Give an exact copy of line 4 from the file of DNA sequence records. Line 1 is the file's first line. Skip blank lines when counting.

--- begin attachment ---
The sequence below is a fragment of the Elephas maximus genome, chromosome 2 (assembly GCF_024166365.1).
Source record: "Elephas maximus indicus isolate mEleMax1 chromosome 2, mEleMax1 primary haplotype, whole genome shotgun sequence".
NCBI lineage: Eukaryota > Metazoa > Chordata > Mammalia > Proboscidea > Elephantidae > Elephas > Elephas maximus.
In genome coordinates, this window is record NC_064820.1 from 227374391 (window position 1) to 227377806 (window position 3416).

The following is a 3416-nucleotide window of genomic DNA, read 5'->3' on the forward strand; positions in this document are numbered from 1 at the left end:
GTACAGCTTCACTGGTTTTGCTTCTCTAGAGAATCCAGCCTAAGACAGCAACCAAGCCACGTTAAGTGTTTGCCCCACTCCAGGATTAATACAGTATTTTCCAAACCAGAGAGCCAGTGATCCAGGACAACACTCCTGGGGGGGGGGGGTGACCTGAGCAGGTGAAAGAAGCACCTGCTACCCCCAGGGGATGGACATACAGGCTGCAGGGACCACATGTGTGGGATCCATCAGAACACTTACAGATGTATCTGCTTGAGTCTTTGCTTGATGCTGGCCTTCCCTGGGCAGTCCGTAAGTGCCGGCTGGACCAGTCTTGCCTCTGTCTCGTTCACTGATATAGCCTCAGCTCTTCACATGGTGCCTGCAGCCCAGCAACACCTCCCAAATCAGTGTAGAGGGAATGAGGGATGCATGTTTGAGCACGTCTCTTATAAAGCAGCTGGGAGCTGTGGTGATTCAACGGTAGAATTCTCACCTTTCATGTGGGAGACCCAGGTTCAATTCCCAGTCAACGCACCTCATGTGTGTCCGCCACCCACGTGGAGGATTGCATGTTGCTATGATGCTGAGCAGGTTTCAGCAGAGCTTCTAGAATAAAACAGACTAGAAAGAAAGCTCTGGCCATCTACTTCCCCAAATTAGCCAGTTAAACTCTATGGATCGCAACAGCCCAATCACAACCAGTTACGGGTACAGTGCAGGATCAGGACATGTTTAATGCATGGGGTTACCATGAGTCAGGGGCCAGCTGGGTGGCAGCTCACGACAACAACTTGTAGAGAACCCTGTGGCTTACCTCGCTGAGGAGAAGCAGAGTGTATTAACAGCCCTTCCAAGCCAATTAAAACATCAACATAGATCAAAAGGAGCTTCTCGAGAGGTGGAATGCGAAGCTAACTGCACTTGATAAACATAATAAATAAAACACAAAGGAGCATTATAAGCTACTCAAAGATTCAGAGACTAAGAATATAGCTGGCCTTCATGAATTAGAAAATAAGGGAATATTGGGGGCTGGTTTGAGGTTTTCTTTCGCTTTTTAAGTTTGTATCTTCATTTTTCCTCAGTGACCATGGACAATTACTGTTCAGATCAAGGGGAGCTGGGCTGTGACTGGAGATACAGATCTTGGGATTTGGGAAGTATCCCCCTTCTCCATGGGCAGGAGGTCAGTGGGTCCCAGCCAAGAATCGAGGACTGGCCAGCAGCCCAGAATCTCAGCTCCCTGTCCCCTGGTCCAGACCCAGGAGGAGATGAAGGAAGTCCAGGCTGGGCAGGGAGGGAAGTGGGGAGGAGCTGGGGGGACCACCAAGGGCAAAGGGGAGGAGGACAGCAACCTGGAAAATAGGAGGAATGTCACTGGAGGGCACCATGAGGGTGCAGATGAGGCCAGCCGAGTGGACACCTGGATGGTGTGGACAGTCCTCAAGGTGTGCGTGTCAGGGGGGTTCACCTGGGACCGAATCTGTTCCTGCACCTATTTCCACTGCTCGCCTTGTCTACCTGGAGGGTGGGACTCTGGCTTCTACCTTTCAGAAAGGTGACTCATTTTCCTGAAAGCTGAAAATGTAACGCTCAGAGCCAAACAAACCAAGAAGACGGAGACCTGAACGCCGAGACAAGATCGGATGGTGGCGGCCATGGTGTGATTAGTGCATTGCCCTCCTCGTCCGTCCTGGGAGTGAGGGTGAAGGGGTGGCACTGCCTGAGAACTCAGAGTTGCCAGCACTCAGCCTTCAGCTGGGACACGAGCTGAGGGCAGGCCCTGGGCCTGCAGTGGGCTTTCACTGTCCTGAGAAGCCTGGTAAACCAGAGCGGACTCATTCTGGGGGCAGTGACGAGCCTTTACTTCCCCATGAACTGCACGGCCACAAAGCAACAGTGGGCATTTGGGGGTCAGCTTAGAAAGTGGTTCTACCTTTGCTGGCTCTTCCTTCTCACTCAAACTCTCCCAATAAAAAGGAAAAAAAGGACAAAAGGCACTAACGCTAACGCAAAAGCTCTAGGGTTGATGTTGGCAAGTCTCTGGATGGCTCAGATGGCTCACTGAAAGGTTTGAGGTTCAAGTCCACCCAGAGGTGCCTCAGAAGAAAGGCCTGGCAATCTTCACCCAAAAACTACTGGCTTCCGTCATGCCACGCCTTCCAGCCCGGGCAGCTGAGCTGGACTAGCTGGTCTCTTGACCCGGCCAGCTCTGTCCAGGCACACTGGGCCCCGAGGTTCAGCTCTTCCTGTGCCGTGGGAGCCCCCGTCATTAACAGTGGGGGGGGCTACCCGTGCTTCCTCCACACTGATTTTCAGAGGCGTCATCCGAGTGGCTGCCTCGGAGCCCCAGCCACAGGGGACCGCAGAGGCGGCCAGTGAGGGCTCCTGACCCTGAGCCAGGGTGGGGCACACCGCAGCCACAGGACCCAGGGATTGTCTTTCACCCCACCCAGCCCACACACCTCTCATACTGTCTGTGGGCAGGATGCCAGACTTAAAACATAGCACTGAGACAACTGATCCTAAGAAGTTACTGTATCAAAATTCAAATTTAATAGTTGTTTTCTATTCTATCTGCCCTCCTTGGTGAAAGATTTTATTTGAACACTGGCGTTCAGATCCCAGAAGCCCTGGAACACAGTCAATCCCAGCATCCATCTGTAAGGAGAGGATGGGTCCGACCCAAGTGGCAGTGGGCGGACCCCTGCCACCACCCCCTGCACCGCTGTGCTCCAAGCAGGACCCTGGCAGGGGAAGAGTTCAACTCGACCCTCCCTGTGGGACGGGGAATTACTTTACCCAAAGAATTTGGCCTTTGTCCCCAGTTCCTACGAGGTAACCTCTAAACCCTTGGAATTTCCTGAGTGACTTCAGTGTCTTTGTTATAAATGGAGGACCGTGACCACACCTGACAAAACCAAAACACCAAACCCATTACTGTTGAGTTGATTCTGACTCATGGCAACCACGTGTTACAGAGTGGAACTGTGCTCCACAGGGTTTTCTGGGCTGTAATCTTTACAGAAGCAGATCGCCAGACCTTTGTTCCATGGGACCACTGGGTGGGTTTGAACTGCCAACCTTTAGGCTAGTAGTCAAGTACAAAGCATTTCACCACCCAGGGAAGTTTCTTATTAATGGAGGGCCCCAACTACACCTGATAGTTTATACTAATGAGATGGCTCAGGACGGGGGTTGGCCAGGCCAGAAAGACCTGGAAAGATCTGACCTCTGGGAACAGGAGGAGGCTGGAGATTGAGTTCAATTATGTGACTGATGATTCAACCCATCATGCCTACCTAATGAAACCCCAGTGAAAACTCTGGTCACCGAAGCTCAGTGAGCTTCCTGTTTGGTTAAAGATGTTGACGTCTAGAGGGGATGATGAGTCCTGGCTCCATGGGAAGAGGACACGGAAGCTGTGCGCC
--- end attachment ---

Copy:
In genome coordinates, this window is record NC_064820.1 from 227374391 (window position 1) to 227377806 (window position 3416).